Tag Archives: Medicaid

The Right Entitlement

The New York Times published an article over the weekend titled “Even Critics of Safety Net Increasingly Depend on It“, which profiles several families and folks that describe themselves as conservative, the area recently helped sweep out a Democrat in favor of a tea party candidate. It is especially interesting because it strips individuals away from rhetoric or group think and confronts them on inconsistencies. This might be considered a “gotcha” style of report, only it’s not. It’s tone, sensitivity, and questions offer a personal glimpse into these folks lives (the individual vignette videos under the introduction). Everyone interviewed either used some of the government safety net or had someone in their immediate family who did, plus one guy who was adamant that he would not accept money from the government.

“Plan ahead! I don’t expect the rich to cough up the money that they work hard for, to give to to the people that are too foolish or too lazy to provide for themselves”, says Matt Anderson. This is pretty typical of a libertarian/republican line of rhetoric, perhaps it is more than a talking point for this guy. The only problem with this logic is that it assumes that the rich have worked hard and those that cannot provide for themselves are foolish and/or lazy or don’t plan. This is the essential crux of the “entitlement issue”; do people “deserve” benefits? If so, what is the criteria for deserving those benefits? Continue reading

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Authenticity matters

In communications, authenticity matters. A lot. Our authenticity meters are what make lawyers and car salesmen consistently despised over the years – and Congress currently. We all hate being lied to with a straight face – we don’t even like being fibbed to. We respect those that tell us the truth because it shows that they respect us. Mitt Romney has an authenticity issue, so does Newt Gingrich when he does events like this one (which I will deconstruct the value manipulations attempted there in the future), Obama too. They all are disingenuous in different ways – Romney has the problem of looking and acting like a spokesmodel – a little too polished for an Average American’s comfort – and then completing the role by saying whatever he thinks the customers want. Newt seems to say what he means but in his election bid, is fully involved in the posturing and manipulations of crowds and media to suit his cause – he can only “open up” when it seems it would serve his polling and/or the Republican establishment. Obama seems to speak from the heart and brain but when it comes to following through on his rhetoric, his resolve dissolves. His “compromises” undermine the principles he established verbally. The end result? Not many of us can agree that any of those three politicians are genuinely authentic and are as good as their word; when you match up their deeds with their speech, the integrity gap becomes apparent.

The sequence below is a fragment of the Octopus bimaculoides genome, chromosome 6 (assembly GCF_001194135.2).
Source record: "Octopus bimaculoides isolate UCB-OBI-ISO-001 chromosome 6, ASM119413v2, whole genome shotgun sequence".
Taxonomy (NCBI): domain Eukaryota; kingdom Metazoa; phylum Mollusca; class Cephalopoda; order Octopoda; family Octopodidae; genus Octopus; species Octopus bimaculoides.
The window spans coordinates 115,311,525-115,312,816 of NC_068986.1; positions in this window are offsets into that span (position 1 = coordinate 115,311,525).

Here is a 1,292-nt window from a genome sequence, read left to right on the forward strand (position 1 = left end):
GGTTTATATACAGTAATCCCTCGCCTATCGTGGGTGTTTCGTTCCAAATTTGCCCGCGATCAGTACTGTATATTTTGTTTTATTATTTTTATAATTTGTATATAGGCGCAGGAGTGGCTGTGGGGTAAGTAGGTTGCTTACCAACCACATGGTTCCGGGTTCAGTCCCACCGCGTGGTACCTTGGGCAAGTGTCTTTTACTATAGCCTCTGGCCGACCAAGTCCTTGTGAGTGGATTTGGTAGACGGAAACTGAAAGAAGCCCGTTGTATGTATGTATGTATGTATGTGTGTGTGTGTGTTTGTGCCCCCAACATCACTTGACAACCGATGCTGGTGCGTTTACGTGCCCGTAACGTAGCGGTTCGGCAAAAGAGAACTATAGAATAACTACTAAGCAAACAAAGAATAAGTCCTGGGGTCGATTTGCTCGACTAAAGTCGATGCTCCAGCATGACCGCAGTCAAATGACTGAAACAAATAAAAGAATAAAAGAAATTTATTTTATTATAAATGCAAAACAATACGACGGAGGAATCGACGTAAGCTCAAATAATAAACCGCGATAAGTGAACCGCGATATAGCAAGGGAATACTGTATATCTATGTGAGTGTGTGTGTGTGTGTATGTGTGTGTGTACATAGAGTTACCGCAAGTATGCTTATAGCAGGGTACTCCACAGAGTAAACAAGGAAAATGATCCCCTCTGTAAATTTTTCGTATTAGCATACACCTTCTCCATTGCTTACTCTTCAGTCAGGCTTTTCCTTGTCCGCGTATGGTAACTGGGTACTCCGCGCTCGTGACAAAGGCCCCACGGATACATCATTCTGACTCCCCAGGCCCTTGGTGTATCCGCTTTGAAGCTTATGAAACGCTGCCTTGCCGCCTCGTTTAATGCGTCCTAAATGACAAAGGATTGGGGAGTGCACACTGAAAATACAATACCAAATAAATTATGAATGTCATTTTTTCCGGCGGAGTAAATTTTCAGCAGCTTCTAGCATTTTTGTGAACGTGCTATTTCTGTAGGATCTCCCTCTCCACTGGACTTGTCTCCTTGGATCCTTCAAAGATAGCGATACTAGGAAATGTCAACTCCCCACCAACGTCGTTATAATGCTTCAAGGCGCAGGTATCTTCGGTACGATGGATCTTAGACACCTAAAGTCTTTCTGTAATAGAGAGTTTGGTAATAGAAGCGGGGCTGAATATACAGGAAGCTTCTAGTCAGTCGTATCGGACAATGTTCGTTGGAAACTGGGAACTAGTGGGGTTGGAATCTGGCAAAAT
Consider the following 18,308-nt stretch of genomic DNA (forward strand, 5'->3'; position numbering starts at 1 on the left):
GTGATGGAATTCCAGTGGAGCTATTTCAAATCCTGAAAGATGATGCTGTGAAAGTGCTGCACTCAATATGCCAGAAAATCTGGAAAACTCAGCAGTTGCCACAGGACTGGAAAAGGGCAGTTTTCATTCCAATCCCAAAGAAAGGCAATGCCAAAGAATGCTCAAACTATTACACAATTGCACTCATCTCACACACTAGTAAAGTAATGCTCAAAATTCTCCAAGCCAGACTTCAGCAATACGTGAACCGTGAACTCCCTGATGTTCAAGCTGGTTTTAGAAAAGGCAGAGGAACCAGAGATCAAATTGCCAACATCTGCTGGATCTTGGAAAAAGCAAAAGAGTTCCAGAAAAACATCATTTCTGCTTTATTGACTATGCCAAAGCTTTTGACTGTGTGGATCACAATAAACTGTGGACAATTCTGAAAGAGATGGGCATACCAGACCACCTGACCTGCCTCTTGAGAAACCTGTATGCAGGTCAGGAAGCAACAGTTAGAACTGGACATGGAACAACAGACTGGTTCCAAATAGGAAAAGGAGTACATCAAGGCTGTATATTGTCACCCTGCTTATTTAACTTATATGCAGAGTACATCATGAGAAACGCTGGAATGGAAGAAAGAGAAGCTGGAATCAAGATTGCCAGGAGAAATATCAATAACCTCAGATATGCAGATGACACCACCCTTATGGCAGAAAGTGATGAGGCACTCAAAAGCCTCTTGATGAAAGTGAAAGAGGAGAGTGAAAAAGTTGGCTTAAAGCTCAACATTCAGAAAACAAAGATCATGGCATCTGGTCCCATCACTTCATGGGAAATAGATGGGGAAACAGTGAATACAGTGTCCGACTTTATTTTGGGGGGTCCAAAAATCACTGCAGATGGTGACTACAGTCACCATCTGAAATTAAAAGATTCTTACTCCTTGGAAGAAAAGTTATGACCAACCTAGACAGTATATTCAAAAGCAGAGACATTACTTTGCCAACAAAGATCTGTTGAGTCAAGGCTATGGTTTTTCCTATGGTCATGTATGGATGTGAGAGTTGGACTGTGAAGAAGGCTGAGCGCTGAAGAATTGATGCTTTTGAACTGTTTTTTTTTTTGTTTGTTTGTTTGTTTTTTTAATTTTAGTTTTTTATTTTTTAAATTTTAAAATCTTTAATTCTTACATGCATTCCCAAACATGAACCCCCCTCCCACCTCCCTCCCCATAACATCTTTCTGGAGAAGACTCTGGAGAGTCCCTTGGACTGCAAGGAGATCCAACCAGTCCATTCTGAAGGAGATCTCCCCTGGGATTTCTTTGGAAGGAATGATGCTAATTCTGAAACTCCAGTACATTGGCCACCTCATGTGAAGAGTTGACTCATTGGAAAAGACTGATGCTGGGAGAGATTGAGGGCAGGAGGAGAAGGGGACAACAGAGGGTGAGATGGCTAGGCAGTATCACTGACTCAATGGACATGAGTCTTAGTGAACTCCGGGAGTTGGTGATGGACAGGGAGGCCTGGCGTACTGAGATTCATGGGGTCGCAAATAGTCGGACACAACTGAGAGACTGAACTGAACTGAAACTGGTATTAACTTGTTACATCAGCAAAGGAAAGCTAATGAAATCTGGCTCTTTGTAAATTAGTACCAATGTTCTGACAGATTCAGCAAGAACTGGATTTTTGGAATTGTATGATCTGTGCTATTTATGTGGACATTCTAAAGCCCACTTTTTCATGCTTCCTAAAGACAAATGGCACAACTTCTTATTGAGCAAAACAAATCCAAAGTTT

Rick Santorum had authenticity going for him. I really do believe that he is a man of faith that lives by his beliefs, I believe he is a family man and doing something he feels called to do, but his slip about black people getting welfare showed some of his underlying perceptions – possibly racist leanings. All of these attributes still fit into a character that some Americans really admire and want (sadly even the potentially racist part). However, when Santorum was confronted about the racist part, his authenticity fell apart.  He commented, “I don’t want to make black people’s lives better by giving them somebody else’s money. I want to give them the opportunity to go out and earn the money.”  Quickly thereafter he back pedaled on the concept, saying that he indeed didn’t want African-Americans to be dependent on government – up to this point he might be guilty of not being pc but he is still authentic. His next move is what cracks that characteristic – he makes a planned statement, saying that he studied the footage of the rhetoric in question and decided that he did not say the word “black”. This is totally disingenuous and anyone who watches the footage can see that,  Santorum would have gained more respect if he simply stood his ground and apologized by his lack of sensitivity and his implication that black people are the main food stamp recipients in this country; they’re not. The Kaiser Family Foundation puts black recipients at a total of 22% of medicaid benefits. Continue reading

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